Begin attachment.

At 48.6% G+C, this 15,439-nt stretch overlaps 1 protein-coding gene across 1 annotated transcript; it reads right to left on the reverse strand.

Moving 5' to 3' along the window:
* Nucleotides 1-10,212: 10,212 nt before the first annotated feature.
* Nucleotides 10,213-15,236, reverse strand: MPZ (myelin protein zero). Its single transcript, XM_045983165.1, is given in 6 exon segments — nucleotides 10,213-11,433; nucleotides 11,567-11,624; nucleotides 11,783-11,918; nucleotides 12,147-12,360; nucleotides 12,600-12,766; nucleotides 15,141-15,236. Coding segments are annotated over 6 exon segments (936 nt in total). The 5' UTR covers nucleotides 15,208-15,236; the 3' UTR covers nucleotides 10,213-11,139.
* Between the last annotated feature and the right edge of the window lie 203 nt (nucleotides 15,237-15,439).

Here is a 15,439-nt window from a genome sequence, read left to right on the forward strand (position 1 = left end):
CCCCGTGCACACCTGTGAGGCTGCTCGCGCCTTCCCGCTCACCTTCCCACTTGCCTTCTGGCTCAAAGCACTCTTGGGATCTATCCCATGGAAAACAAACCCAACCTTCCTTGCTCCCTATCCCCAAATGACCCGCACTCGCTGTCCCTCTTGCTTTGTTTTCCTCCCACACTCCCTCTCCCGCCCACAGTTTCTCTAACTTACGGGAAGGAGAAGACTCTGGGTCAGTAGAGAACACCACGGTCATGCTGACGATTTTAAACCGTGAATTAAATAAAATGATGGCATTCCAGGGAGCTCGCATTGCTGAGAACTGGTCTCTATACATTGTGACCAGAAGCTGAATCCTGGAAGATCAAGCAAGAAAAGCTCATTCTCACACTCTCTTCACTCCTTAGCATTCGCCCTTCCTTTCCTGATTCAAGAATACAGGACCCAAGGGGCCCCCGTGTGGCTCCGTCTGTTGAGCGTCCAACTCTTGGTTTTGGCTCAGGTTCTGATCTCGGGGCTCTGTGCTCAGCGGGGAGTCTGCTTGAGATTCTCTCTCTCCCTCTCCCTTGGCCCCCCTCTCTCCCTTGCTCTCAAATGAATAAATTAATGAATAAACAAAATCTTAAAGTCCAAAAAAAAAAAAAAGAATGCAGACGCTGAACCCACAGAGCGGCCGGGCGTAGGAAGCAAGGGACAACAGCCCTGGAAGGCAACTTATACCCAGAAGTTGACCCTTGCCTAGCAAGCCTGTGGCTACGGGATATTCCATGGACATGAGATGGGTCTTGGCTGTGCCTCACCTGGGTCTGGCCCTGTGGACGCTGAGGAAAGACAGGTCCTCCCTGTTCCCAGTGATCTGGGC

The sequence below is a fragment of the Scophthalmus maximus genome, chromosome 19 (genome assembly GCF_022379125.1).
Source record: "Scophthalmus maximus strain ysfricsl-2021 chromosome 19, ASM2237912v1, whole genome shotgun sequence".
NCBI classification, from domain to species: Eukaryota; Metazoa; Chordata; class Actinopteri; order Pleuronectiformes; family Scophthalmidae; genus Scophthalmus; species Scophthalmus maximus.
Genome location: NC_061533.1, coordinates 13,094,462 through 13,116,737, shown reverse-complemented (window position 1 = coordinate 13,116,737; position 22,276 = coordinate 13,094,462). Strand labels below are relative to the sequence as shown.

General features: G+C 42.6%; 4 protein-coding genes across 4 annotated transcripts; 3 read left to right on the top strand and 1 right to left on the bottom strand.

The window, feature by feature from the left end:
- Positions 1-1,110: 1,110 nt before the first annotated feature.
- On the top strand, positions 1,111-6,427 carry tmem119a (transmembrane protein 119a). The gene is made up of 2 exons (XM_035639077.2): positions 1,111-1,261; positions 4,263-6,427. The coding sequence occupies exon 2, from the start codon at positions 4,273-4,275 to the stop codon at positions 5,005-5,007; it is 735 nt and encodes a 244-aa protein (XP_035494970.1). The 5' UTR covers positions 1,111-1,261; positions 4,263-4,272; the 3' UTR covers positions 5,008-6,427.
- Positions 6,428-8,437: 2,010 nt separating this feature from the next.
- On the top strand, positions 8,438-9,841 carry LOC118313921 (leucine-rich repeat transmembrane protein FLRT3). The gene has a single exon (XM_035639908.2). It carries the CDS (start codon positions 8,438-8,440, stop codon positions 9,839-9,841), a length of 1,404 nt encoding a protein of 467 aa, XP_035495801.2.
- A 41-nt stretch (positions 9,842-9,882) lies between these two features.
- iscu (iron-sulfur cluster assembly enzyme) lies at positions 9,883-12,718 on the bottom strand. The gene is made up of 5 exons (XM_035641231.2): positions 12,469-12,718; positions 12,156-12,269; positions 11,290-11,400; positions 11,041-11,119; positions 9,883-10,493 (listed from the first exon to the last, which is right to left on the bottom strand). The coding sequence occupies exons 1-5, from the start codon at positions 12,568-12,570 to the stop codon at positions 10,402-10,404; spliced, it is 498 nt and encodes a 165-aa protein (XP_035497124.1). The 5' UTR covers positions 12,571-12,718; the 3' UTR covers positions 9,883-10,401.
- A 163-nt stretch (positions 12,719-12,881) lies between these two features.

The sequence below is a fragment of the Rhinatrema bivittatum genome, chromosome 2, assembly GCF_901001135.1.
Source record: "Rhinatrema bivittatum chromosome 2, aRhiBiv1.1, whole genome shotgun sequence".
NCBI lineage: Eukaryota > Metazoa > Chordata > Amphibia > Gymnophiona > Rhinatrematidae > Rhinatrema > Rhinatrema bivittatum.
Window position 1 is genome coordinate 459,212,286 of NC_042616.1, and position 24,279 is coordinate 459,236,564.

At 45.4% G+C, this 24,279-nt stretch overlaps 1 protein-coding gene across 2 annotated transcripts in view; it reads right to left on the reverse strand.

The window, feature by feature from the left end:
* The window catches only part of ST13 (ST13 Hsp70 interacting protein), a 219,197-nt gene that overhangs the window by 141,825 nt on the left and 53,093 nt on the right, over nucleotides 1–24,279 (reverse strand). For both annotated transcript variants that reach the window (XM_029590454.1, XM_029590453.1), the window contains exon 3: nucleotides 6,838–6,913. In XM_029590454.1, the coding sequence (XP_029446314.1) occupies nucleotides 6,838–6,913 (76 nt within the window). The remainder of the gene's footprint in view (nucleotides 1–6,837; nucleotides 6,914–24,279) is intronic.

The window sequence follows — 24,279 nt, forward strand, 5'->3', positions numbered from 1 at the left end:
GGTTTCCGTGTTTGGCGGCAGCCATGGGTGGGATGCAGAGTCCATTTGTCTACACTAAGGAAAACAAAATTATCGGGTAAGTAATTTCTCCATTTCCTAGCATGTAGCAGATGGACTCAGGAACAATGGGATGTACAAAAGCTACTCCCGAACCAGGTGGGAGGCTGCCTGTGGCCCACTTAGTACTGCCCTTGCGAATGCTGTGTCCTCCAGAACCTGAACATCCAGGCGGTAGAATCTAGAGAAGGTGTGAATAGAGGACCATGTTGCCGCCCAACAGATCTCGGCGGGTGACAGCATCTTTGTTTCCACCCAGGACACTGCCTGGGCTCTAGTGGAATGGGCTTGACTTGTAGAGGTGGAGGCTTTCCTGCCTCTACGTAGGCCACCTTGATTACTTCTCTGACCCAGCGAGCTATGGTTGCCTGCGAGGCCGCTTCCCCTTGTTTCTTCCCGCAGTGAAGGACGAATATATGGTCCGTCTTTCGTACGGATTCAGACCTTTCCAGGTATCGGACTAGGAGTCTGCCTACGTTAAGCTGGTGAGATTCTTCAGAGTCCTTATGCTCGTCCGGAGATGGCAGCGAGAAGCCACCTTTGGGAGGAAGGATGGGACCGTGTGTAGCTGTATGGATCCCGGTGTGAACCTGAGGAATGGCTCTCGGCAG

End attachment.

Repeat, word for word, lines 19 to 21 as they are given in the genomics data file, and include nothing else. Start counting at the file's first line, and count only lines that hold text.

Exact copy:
- iscu (iron-sulfur cluster assembly enzyme) lies at positions 9,883-12,718 on the bottom strand. The gene is made up of 5 exons (XM_035641231.2): positions 12,469-12,718; positions 12,156-12,269; positions 11,290-11,400; positions 11,041-11,119; positions 9,883-10,493 (listed from the first exon to the last, which is right to left on the bottom strand). The coding sequence occupies exons 1-5, from the start codon at positions 12,568-12,570 to the stop codon at positions 10,402-10,404; spliced, it is 498 nt and encodes a 165-aa protein (XP_035497124.1). The 5' UTR covers positions 12,571-12,718; the 3' UTR covers positions 9,883-10,401.
- A 163-nt stretch (positions 12,719-12,881) lies between these two features.

The sequence below is a fragment of the Rhinatrema bivittatum genome, chromosome 2, assembly GCF_901001135.1.